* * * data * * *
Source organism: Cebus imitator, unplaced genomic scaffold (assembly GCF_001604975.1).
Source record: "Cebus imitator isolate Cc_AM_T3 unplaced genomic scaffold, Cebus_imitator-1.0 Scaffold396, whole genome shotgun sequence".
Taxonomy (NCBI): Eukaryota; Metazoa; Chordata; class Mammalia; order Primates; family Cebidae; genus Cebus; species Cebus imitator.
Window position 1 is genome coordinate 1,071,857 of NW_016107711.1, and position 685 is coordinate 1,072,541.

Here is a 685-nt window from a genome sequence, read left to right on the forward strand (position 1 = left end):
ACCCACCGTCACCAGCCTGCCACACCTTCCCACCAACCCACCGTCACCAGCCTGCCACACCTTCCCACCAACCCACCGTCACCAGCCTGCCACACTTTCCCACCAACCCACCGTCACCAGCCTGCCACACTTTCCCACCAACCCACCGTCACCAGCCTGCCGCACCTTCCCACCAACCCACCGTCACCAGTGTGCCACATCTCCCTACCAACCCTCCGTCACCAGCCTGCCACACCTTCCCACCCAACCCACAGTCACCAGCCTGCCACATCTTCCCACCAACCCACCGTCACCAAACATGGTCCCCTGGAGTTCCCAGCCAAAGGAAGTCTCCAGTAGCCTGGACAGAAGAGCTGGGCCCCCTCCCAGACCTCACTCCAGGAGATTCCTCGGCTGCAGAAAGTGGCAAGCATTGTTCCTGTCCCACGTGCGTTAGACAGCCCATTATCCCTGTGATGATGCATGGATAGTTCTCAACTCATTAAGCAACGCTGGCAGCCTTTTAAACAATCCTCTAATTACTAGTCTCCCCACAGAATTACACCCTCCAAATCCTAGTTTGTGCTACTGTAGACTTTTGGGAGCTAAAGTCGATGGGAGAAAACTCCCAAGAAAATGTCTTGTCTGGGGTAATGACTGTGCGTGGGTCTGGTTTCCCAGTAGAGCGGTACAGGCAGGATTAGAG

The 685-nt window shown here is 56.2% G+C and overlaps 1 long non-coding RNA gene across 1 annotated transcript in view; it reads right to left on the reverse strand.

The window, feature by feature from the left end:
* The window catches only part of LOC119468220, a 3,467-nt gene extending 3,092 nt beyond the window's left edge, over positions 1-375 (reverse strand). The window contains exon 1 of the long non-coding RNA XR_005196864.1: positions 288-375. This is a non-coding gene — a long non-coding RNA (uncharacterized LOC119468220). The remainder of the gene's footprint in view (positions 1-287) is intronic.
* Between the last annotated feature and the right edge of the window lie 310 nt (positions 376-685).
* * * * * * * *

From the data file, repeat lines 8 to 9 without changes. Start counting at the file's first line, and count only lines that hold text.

The window, feature by feature from the left end:
* The window catches only part of LOC119468220, a 3,467-nt gene extending 3,092 nt beyond the window's left edge, over positions 1-375 (reverse strand). The window contains exon 1 of the long non-coding RNA XR_005196864.1: positions 288-375. This is a non-coding gene — a long non-coding RNA (uncharacterized LOC119468220). The remainder of the gene's footprint in view (positions 1-287) is intronic.